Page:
It was thus decided that finding an appropriate joint venture partner would be a viable solution to the problem of growth for Milkpak. As it would provide Milkpak with the opportunity to obtain new capacity, expertise and technological knowledge which was very much required. And also that Joint venture with any of the competing firms would possibly wipe off the competition from the market.

In assessing Nestle as a joint venture partner, there were many advantages to both Milkpak and to the Pakistani industry as a whole. However, the company still faced certain drawbacks. Both companies were likely to be concerned about management control of the operation. Another point which needed to be settled was what products were to be manufactured and where they would be produced.

Mission statement

“Nestlé’s mission is to provide the best food to people throughout the world”.

Objectives and core values

Lead a dynamic motivated and professional workforce – proud of its heritage and bullish about the future.

· Meet the nutritional needs of consumers of all age groups from infancy to old age, from nutrition to pleasure, through an innovative portfolio of branded food and beverage products of the highest quality.

· Deliver shareholder value through profitable long-term growth, while continuing to play a significant and responsible role in the social, economic and environmental sectors of the country.

Development of strategy

There are many models for the development of strategy i.e. Potters generic strategies. There are 3 generic strategies of potter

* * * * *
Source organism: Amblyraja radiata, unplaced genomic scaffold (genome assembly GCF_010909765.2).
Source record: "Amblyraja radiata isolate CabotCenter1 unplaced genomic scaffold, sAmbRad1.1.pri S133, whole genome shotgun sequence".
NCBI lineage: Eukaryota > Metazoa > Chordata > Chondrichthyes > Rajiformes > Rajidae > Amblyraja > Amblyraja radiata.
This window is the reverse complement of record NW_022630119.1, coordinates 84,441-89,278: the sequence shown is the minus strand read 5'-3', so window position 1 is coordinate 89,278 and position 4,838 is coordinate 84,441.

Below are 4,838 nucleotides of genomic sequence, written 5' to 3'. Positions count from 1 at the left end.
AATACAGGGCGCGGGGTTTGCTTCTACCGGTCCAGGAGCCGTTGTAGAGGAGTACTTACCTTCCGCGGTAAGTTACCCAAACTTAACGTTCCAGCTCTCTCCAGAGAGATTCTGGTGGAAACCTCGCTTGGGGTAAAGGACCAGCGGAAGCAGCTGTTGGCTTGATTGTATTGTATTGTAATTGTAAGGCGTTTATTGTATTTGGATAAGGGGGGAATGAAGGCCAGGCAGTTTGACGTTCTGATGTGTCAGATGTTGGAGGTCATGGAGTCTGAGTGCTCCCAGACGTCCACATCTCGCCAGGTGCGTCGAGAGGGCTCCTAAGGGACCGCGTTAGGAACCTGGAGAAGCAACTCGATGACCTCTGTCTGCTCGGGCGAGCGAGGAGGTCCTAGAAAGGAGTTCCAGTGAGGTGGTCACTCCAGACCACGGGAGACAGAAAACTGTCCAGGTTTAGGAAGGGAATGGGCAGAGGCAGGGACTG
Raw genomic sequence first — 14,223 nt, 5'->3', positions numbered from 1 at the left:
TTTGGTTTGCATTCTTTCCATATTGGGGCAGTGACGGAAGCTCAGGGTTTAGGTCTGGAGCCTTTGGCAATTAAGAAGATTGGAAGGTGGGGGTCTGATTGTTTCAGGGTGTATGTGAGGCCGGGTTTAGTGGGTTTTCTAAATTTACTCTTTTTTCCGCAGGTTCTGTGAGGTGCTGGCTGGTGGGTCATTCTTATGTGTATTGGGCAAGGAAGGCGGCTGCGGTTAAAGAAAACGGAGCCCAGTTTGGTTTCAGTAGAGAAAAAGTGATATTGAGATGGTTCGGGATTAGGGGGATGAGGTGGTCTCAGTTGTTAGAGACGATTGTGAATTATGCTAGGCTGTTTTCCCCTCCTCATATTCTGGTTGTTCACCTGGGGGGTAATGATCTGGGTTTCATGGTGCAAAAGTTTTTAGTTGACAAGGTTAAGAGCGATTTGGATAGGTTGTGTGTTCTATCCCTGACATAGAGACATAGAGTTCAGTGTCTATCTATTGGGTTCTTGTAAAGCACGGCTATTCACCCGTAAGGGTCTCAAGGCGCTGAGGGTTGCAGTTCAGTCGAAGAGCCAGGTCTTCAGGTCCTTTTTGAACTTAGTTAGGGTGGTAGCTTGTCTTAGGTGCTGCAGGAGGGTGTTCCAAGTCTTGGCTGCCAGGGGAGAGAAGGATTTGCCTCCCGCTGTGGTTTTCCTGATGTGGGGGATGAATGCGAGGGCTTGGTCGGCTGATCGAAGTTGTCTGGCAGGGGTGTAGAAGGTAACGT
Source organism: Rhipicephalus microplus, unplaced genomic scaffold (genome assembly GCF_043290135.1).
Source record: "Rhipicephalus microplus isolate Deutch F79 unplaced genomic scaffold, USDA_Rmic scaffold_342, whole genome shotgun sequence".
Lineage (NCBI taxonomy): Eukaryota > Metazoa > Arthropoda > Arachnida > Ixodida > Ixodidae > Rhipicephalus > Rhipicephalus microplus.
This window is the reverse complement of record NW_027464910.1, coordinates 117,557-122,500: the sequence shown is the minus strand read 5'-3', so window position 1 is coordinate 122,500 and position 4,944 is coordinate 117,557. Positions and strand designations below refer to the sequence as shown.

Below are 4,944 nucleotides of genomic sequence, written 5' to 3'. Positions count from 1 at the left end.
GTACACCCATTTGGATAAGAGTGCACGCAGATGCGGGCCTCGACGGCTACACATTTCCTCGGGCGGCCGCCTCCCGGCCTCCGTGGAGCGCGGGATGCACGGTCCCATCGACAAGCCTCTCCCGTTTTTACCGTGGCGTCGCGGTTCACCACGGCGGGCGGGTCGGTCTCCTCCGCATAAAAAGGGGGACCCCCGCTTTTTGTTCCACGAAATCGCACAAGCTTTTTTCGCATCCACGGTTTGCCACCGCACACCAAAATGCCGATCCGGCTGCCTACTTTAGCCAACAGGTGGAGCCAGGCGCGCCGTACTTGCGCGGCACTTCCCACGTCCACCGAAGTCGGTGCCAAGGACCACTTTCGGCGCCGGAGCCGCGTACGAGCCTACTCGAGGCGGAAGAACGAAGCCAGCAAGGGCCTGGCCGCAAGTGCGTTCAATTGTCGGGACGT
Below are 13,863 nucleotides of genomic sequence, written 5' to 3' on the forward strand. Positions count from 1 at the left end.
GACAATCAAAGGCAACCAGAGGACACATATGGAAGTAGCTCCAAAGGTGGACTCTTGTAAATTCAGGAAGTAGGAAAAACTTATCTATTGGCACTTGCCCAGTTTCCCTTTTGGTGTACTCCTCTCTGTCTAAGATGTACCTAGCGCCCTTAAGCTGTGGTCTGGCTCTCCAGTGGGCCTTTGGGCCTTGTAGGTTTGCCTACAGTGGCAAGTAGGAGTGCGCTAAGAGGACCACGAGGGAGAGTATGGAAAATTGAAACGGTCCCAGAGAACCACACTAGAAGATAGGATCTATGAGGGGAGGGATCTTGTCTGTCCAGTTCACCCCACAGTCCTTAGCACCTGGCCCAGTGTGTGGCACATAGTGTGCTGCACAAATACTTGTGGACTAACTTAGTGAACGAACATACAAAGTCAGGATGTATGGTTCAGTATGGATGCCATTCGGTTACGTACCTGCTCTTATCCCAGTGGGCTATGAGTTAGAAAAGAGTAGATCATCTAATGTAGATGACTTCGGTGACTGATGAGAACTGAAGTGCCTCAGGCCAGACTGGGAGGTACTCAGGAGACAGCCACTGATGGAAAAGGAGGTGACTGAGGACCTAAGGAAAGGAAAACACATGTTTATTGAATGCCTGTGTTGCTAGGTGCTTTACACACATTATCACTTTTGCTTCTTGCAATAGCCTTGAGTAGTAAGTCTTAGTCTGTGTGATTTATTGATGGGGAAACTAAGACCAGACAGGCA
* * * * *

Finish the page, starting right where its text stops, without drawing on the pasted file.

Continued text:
Cost leadership



Anssoff Matrix Provides the basis for an organization’s objective setting and sets the foundation of directional policy for its future’ (Bennett, 1994).

The best selection for Milk pack is cost leadership. For this purpose Milk pack needs to outsource it non core activities.

The major risk of outsourcing is that you may not be building the value of your company in terms of personnel, in-house knowledge, and infrastructure. In this case, the value of an outsourcing agreement with a provider will be less effective than an internal department.

Implementation plan for strategy

“Strategy making needs person with vision whereas strategy implementation needs a person with administrative ability”

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The implementation plan can be divided into many parts

Project Implementation requires the management to have a firm grasp of the strategy to be implemented. Project management involves recognition of critical success path. With all the activities lying in the critical success path will then be given significant importance. If a project needs to be implemented in time, then all the activities lying on the critical success of must be performed on time.

Procedural Implementation means that milk pack has to bring change in its value chain. The value chain describes all the core activities of the business. After all the core activities of the business have been recognized, support activities can be removed or restructured.